For some, ‘work’ involves waking up every morning and going to the same office every day, doing the same repetitive task, and hating oneself; for others ‘work’ involves hard, manual labor, days spent lifting and/or building things. Work means different things for different people. For David Blaine, work means not pooping for extended periods of time.

“I’ve been fasting, so I can stay up there for 72 hours without worrying about solid waste.”

He had a “Texas catheter” set up for his urine, which is good, because if he was a person of normal urinary resolve, he’d be pissing himself a lot: Mr. Blaine was preparing to stand on a platform with 1,000,000 volts of electricity coursing into and around his body.

But you probably already know this. This thing went down this weekend and was surrounded by degrees of hullabaloo rarely afforded to Tesla coils. Blaine stood atop a platform of some sort, donned a bit of chain mail, and had several tesla coils surrounding him shoot bolts of electricity at his body, electricity that was kept away from his flesh by the chain mail.

It is performance art at its most commercial. Years ago, an extreme performance artist might hang hooks from their flesh, be in a carnival freak show, or make a living as a flatulist (like the late great Joseph Pujol, or Henry the II’s court jester Roland the Farter.) David Blaine, modern day jester and endurance performance artist, does absurd stunts for Intel, which he, in press conference, called “the greatest company in the world.”

The press conference itself was weird, and this article is based on observations made at the conference, not the actual event. Various journos sat feet from a giant metal ball atop a pillar, looking like something out of Dr. Frankenstein’s lab. A reporter for WNYC milled around, asking journalists why they were there, he was reporting the “story of the story,” wondering what brings people to write about a stunt like this. The collective mind of all blogging persons there thought, “Damn, he stole my angle.”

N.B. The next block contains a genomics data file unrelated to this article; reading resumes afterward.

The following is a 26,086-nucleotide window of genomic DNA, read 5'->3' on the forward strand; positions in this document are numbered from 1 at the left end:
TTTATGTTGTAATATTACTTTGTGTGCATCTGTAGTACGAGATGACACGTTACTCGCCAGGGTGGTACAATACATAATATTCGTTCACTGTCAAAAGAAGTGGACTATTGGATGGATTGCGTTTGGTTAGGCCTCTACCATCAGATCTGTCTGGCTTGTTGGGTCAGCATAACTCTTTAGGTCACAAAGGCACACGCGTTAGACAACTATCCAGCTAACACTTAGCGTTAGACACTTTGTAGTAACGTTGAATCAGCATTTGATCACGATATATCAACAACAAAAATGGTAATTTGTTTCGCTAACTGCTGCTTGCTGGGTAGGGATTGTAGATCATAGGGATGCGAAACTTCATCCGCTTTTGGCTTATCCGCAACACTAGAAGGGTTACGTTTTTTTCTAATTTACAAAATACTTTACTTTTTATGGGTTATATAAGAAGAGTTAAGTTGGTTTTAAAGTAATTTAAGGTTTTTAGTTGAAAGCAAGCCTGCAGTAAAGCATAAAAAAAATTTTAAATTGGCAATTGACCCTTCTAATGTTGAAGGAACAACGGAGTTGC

Why were we there? What brings someone to go watch someone maybe-risk-their-lives-but-maybe-its-a-magic-trick? “Because it’s awesome” is the obvious answer, but lots of things are awesome: you don’t see reporters going to report on the northern lights, sea lion migration, or the dew dripping from a Subaru’s rear-view mirror on a winter’s morn.

“Because it’s awesome” turned out to be a pretty good answer. It was awesome. Blaine did a smaller scale version of the trick for the tent-ful of reporters, and we got to hear from his doctor who responded to our question about the electricity effecting Blaine on a neurological level with “we’re not sure, no one has done this before.”

And we got to see mistakes get made: the stage caught on fire at one point, causing much ruckus among the reporters, attempting to get the attention of the safety staff, one of whom finally nonchalantly put out the fire with a fire extinguisher.

After a Blaine-free demonstration, the coils were turned on while Blaine was still in his trailer, and most of the bolts were shot at a nearby music stand, Blaine came out and talked a little about the performance, giving us the information about his waste that we so dearly desired (no sarcasm, really. Curiosity was had.) He then stood upon the coil, looked like a supervillain for awhile, then stepped down and got interviewed by Entertainment Tonight.

David Blaine’s performance was a great reminder of the odd things the human body can do, and the odd ways they can turn that into a career. Watching someone else go through physical duress is fascinating, and David Blaine is really good at being duressed.

The real performance went down without a hitch (in this case without a hitch means Blaine didn’t die) this weekend, and it was pretty popular. And hey, us reporters and other onlookers may have gotten O-zone poisoning so maybe we’re the real endurance artists, eh?

As spectacles go, this thing was spectacular thanks to logistics and events management run by VICE Magazine. Like a Broadway musical, or a freak show (in Borscht Belt comedian voice, ‘what’s the difference, amiright?’) Blaine’s performance was a pure entertainment production, and a successful one.

[lead image via design you trust]